Consent Isn’t Everything and Sex Is Not Like Tea - "The message that colleges and universities are communicating to students is that consent is a sort of panacea against all the (non-biological) risks of sex, and that, so long as there is consent, everything is okay. Of course, in a limited sense, the stance of higher education is understandable because, from a legal perspective, consent is everything. But, just because consent protects universities from liability, that does not mean that it protects women from harm. Sex, in short, is a lot more complicated than tea... For the hook-up to be a fair transaction, the two parties have to be mutually satisfied with obtaining the potential benefits of a single sexual encounter. This certainly includes the bodily or physical pleasures of arousal, stimulation, and climax. What makes sex tricky is that there is much more that is desirable about sex than these more physical pleasures. Many of the other desirable features are not easily contained within the single sexual encounter. Some of the enjoyments of sex have to do with a reflective enjoyment of the experience. Here we get into trouble because there are reasons to think that men have an advantage over women in obtaining these benefits from a single and self-contained sexual encounter... women take a huge gamble when they engage in casual hookups, and when her sexual partner fails to realize this, or take the necessary precautions, the result will be a feeling of violation, a feeling of being harmed, a feeling of being taken advantage of."

Columnist: It Should Be Illegal To Be A Stay-At-Home-Mom - "An Australian columnist, Sarrah Le Marquand, wrote in The Daily Telegraph that she thinks it should be illegal to be a stay-at-home-mom. The sound of that should surely get feminists happy; who have long viewed stay-at-home mothers with disgust as a group that has betrayed the sisterhood for (gasp!) wanting to raise their children to the best of their ability...
'Only when the tiresome and completely unfounded claim that “feminism is about choice” is dead and buried (it’s not about choice, it’s about equality) will we consign restrictive gender stereotypes to history.'...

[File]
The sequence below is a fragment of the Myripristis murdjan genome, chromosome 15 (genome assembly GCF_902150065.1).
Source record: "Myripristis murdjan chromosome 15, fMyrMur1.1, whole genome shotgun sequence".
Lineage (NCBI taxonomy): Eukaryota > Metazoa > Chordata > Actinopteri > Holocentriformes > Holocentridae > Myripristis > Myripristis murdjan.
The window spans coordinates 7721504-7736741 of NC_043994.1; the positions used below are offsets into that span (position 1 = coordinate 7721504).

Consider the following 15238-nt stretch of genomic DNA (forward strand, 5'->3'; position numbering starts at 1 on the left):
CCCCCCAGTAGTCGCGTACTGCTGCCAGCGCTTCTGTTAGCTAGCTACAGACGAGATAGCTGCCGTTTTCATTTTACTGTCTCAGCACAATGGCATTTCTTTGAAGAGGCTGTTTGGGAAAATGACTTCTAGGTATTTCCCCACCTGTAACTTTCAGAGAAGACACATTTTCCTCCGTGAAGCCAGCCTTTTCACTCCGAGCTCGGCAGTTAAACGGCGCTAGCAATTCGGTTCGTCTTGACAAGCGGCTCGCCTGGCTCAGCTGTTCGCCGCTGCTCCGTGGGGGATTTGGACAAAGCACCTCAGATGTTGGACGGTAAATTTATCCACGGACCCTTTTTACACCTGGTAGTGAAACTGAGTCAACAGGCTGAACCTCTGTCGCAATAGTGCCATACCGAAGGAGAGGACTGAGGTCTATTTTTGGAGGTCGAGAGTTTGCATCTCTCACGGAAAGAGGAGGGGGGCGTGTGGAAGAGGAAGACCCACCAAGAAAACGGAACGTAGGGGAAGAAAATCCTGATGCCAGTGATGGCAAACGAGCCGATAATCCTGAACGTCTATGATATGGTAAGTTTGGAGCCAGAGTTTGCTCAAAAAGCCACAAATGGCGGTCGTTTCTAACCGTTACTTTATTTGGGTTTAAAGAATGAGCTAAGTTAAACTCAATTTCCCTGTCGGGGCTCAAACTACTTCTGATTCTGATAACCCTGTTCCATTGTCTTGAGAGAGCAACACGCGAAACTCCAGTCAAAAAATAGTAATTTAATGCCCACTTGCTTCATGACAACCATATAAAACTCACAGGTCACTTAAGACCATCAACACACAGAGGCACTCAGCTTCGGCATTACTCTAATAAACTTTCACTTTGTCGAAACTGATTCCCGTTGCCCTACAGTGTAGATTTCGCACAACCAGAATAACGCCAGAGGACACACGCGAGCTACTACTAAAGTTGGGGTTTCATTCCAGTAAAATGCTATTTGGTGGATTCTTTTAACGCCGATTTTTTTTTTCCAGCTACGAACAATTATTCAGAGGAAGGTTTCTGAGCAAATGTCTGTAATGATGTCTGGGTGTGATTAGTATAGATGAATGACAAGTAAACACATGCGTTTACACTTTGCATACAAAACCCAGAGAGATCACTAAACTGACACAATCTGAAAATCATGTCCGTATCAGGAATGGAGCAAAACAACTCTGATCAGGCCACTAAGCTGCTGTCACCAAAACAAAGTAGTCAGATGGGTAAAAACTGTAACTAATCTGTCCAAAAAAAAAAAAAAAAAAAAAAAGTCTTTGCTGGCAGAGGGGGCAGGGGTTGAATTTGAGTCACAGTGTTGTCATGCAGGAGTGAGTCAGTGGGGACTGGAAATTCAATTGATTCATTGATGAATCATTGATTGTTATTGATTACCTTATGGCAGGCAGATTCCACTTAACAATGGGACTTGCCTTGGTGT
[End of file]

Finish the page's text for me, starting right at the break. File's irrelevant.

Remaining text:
at the end of the day, it’s really no one’s business how folks run their households. And there shouldn’t be any laws banning how your neighbors raise their kids because they're not falling in line with a feminist initiative. That’s just...fascist, right?"
Another feminism admitting (indeed proclaiming) that feminism isn't about choice and that it's about coercing women into making the 'right' decisions - just like how they killed the Grid Girls

Save our bacon - "the studies that claim to reveal the carcinogenic nature of meat show that the relative risk of eating meat is low. When dealing with epidemiological studies, it is wise to proceed with extreme caution. There are so many potential confounding factors that only the strongest correlations can be accepted as causal factors with any confidence. For instance, smokers are around 20 times more likely to develop lung cancer than non-smokers. It is pretty clear therefore that there is a connection between smoking and cancer. Now compare that with the relative cancer risk of eating processed meat: one authoritative study in 2011 put the risk factor at 17 per cent. That’s more than a hundred times less than the risk of smoking – hardly grounds to assert that it causes cancer... living longer is far more costly. Those who live longer will keep on receiving pensions, health and social care, free bus passes, free TV licences and other entitlements for longer than anyone else. If the usual claims about what is healthy are true, then it is the salad-munching fanatics who will live longer and cost the most money. You could argue this means we should tax lettuce and gym memberships... there are roughly 60million deaths worldwide each year or eight deaths per 1,000 people. If the researchers’ claims are correct, these eye-watering taxes would postpone just 220,000, or 0.4 per cent of those deaths. But even this figure beggars belief. As Christopher Snowdon points out in the Spectator, the new study’s calculations are built on the idea that red and processed meat kill 2.4million per year. In comparison, the Lancet’s Global Burden of Disease series recently put the figure at 140,000, suggesting that even postponing 220,000 deaths is a massive overstatement"